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Natural Resources Management

How many elephants? Ask a satellite

Publication date: 01-11-2023, Read time: 5 min

In order to help restore elephant numbers, it’s vital that conservationists know how many there are in the wild. But counting elephants isn’t easy. 

The playing field

The most common way – counting from a plan flying overhead – has its problems. Observers can miscount the elephants, whether due to tiredness or poor visibility. There are logistical challenges too: it’s costly, and there are difficulties with finding suitable runways and scheduling refuelling stops. When herds are in cross-border areas, it’s necessary to get permission, and this can be a complicated and time-consuming process. 

Satellites, on the other hand, have several advantages. They can cover large areas in one go, meaning there is less risk of counting the same elephants twice. They don’t intrude on the animals’ habitat, nor are humans put at risk when collecting the data. They open up areas that might have been inaccessible before, including those cross-border areas that require extra bureaucracy.  

The research project

With all this in mind, a team of researchers published a study in December 2020 that tested a way of counting elephants with the use of very-high resolution satellite images.

To analyse these images, they used another technology that has become an essential tool for ecologists: deep learning. Since 2012, a type of algorithm called a convolutional neural network (CNN) has revolutionised the field of computer vision. This has aided the detecting of wildlife in images that come from a variety of sources, including camera traps, aerial surveys, multibeam imaging sonar, and drones.

This isn’t the first time that very high-resolution satellite imagery has been used to count wildlife species. However, those studies would focus on landscapes that looked more or less the same everywhere. In these kinds of places, animals are easier to spot because they contrast strongly with their environment. In this study, the team wanted to know how feasible it was to count elephants living in an environment that’s more diverse and complex. 

Their target was an elephant population in Addo Elephant National Park in South Africa, a place where the herds of elephants move between open savannah and diverse woodlands.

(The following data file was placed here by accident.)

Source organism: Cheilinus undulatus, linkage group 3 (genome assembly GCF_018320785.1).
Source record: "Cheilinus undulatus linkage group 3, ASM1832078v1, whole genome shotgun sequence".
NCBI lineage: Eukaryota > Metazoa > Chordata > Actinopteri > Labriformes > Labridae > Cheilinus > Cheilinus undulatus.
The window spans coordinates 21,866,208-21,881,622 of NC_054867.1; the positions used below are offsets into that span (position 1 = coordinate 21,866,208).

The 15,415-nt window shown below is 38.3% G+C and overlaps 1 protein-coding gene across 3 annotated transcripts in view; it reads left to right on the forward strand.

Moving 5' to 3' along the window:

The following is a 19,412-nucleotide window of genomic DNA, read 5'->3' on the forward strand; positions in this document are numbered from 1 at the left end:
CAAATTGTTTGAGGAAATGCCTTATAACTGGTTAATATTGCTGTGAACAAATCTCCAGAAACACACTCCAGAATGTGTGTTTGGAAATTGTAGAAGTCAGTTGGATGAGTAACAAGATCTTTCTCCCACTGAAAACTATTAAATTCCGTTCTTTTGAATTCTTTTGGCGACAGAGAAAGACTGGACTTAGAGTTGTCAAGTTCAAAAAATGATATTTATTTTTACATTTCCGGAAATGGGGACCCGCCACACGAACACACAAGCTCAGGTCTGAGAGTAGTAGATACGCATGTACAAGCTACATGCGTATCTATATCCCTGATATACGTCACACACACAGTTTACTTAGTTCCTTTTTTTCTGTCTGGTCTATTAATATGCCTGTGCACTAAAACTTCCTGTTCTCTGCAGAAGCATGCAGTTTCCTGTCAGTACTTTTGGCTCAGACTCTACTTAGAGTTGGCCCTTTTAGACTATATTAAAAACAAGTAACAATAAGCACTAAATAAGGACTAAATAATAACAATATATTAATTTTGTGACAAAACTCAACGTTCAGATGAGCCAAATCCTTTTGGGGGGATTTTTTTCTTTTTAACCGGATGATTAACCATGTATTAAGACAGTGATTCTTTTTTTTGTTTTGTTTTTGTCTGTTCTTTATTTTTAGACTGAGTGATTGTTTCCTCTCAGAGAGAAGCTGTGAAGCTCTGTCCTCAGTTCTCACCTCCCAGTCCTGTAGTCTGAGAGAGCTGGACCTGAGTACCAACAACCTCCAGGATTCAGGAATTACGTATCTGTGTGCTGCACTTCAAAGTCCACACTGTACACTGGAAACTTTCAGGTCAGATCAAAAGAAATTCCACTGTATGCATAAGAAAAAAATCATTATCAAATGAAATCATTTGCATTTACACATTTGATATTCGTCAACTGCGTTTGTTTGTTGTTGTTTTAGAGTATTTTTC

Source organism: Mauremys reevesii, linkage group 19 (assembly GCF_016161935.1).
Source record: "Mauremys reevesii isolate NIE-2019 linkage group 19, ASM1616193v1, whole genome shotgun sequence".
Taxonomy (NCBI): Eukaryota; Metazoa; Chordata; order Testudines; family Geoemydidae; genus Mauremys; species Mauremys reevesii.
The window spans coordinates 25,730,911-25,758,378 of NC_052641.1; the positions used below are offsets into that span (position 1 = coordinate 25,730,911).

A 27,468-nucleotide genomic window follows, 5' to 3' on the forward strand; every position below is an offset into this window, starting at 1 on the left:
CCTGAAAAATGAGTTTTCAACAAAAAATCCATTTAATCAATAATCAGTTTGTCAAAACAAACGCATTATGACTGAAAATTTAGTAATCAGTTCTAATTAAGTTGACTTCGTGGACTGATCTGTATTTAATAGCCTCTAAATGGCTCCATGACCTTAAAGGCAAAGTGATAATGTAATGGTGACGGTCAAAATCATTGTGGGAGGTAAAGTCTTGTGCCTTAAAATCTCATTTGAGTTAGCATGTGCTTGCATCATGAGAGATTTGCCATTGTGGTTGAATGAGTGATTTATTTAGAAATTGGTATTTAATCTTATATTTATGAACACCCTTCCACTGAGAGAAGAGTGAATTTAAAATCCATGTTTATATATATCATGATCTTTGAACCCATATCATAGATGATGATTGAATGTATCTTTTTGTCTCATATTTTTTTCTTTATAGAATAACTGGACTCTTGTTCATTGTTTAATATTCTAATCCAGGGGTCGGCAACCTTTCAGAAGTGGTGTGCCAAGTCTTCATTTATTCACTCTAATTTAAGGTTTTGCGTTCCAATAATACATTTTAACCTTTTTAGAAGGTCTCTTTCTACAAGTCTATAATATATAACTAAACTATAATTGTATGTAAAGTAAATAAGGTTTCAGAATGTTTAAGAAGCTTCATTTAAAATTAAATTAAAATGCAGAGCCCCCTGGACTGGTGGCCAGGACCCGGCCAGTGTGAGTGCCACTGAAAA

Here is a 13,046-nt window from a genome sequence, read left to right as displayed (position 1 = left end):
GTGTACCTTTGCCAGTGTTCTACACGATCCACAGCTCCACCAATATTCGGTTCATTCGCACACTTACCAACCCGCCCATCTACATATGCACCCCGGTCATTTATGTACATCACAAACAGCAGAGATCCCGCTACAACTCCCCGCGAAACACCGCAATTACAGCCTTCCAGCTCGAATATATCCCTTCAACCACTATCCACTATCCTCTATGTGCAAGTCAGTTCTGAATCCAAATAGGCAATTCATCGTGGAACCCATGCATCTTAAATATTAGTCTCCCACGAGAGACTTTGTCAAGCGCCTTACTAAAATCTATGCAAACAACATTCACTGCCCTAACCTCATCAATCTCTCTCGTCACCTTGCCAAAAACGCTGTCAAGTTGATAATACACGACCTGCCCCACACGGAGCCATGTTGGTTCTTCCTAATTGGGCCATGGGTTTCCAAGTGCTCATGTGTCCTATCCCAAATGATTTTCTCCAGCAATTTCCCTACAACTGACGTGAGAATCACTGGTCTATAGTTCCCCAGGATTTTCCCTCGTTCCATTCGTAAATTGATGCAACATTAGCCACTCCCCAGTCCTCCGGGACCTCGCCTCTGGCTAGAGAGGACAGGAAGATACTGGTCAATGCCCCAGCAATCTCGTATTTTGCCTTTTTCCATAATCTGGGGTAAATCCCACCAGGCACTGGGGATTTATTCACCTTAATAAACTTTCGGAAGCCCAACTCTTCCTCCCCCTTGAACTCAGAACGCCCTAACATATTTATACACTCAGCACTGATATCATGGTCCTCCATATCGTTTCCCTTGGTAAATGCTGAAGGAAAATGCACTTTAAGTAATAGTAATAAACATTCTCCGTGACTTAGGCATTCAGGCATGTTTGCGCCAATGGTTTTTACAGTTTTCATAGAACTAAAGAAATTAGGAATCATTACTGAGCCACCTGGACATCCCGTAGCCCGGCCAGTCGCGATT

The results

The results of the project turned out to be very promising. The study demonstrates, for the first time, that it is possible to automate detection and counting of African elephants in heterogenous landscapes using a combination of state-of-the-art satellite remote sensing and deep learning technologies. The method shows lots of promise as an effective new wildlife surveying technique.

Through the creation of a customized training dataset and the application of a CNN, the accurate detection of elephants in satellite imagery has been automated to a level that matches human detection capabilities. Even elephant calves were accurately detected, despite their absence in the training dataset. 

The success of the model to detect elephants outside of the training data site (and also using data from lower resolution satellites) demonstrates its generalizability. This is a very promising feature, as even small amounts of training data from other localities or satellites would further increase accuracy. 

The study also demonstrates that speeding up the identification of species by automating detection can allow for large-scale application of satellite-based wildlife surveying. A detection process that would formerly have taken weeks can now be completed in a matter of hours.

Finally, observer variability means that errors in human-labelled datasets are inconsistently biased. In contrast, false negatives and false positives in deep learning algorithms are consistent and can be rectified by systematically improving models.

To find out more about this study, you can read the original journal article here

Using very-high-resolution satellite imagery and deep learning to detect and count African elephants in heterogeneous landscapes
Natural Resources Management Remote Sensing
Last edited: 07-05-2024

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